Survival kit


Being alive involves
a certain quantity of losing,
maybe six per cent.

Ships planes and
hospital beds, letters
from head office and
blunders all contribute.

The soul travelling
looks for a cloud
and even in the sea
dehydration is
the greatest danger.

The wise provide
for such emergencies.

Knowing a friend may leave
at any time they hoard food
and water, especially water,
and bandage up the heart in advance.

This way they can afford to cry.
Which is right and proper
and the heart does not leak
and they say Yes, yes
I am saved, I have not shrivelled.

Good, good we all understand—
except for how and why at times
a person cries
from the opposite of losing,
from a kind of overflow.


Rachel McAlpine



I love you nervously.
The neighbours know.

Are we manageable?
Can you say that word?
Are we even valid?

I love you mostly with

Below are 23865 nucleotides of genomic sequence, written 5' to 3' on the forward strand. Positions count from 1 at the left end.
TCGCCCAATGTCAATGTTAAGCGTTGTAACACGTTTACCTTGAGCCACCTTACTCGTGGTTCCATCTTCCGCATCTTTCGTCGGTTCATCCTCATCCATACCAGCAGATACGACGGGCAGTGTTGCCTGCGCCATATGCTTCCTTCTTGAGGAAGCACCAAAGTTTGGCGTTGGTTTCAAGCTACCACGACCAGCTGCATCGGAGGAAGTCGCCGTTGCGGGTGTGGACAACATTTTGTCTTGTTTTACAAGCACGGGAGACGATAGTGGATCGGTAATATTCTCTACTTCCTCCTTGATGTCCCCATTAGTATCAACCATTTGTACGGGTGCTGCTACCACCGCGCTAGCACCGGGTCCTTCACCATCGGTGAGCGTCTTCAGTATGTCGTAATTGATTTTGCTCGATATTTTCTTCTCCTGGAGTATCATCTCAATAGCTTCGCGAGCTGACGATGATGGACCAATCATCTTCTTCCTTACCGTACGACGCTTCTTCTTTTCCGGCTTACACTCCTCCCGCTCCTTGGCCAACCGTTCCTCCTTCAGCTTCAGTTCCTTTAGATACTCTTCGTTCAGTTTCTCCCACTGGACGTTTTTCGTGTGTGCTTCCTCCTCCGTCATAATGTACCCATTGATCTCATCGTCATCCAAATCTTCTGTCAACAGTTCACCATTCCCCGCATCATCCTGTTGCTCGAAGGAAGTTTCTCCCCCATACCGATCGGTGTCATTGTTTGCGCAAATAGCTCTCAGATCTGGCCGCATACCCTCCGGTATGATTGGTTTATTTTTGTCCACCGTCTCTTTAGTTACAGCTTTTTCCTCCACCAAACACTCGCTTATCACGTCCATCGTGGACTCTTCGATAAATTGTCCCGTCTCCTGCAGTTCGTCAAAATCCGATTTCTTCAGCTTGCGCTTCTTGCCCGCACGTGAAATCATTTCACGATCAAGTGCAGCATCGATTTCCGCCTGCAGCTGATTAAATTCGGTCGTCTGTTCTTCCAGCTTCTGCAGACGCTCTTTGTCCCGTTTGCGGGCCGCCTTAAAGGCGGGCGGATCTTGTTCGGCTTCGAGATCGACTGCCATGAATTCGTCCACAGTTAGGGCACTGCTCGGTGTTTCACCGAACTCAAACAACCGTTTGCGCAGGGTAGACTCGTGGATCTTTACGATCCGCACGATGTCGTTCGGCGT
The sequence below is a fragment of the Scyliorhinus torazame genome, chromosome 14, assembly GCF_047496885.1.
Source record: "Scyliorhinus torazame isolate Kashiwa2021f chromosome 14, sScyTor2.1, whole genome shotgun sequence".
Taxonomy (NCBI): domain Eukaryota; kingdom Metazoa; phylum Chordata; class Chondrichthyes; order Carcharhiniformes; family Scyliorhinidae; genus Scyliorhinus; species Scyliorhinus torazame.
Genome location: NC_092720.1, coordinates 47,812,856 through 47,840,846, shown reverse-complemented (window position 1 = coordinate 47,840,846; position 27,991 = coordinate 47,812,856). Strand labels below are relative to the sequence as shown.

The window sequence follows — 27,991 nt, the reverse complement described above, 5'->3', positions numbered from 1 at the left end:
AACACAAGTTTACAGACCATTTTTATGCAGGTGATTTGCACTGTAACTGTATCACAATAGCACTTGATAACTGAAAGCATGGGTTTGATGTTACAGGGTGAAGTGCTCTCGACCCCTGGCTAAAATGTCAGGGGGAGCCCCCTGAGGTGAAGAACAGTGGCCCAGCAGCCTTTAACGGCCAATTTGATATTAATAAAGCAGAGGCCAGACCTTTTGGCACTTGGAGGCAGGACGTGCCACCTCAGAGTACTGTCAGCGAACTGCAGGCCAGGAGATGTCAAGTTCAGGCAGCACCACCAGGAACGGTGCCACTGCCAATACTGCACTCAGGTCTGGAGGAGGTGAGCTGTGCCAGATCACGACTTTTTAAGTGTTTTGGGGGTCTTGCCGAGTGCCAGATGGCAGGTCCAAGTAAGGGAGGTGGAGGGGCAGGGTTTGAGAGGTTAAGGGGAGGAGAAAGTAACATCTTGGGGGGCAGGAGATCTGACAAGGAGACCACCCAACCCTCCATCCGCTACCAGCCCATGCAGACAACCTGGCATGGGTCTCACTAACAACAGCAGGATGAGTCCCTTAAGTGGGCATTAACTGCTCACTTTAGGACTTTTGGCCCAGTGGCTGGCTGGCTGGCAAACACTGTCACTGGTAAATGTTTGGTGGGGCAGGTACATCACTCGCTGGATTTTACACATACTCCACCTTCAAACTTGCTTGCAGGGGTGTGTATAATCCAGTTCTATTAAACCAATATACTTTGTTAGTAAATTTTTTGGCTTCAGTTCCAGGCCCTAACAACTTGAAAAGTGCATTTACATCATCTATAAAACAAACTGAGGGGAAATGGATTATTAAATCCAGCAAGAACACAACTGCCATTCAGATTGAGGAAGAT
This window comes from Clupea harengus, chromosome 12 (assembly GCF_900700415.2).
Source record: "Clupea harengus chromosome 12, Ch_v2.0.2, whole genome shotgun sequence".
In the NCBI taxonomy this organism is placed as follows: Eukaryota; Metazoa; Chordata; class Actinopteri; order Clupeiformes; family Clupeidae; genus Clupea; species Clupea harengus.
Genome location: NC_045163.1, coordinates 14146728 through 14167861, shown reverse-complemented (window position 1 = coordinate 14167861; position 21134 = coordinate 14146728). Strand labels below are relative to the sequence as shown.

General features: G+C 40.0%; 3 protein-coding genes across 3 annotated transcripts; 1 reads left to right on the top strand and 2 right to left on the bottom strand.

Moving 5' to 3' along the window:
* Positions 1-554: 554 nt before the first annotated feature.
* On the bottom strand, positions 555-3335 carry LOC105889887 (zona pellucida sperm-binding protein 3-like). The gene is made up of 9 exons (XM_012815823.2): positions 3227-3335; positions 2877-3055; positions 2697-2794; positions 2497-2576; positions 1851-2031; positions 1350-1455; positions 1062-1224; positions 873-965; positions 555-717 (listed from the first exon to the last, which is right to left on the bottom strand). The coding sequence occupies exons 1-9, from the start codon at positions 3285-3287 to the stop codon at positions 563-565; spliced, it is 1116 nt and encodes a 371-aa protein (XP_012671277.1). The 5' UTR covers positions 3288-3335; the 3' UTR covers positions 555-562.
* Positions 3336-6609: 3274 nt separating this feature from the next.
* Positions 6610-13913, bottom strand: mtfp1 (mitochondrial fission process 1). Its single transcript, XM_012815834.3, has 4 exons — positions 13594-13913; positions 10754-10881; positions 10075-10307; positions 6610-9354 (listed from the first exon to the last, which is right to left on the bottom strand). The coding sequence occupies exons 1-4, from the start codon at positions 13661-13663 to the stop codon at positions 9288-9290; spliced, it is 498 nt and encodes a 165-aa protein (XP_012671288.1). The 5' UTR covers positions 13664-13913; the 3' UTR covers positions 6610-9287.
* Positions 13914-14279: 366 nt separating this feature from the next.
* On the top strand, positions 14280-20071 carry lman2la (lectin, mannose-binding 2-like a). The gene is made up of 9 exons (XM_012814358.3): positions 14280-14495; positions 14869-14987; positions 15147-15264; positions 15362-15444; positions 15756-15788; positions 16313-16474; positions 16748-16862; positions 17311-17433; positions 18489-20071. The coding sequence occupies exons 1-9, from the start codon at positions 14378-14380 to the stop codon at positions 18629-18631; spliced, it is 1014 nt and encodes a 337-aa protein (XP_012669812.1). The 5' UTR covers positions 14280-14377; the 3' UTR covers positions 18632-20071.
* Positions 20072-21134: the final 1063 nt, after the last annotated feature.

a careful paranoia and
at times a kind of folly.

There are laws, you know.
I think we ought to whisper.
You have overstayed.
You are one too many.


Rachel McAlpine

Je ne parle pas français



In the light you were kiss coloured
and you smelled of dog daisies
bitter sweet.
Puppies of cloud tumbled
into the carriage.

In the dusk you were softened
to tabby, your edges fluffy.
You mixed me into the air.
Through the bright window
the sky purred.

In the dark your edges
sharpened, hard bird
with lightning beak:
the moon cut you out of the black.


Rachel McAlpine

(Title is same as the short story by Katherine Mansfield that inspired this poem.)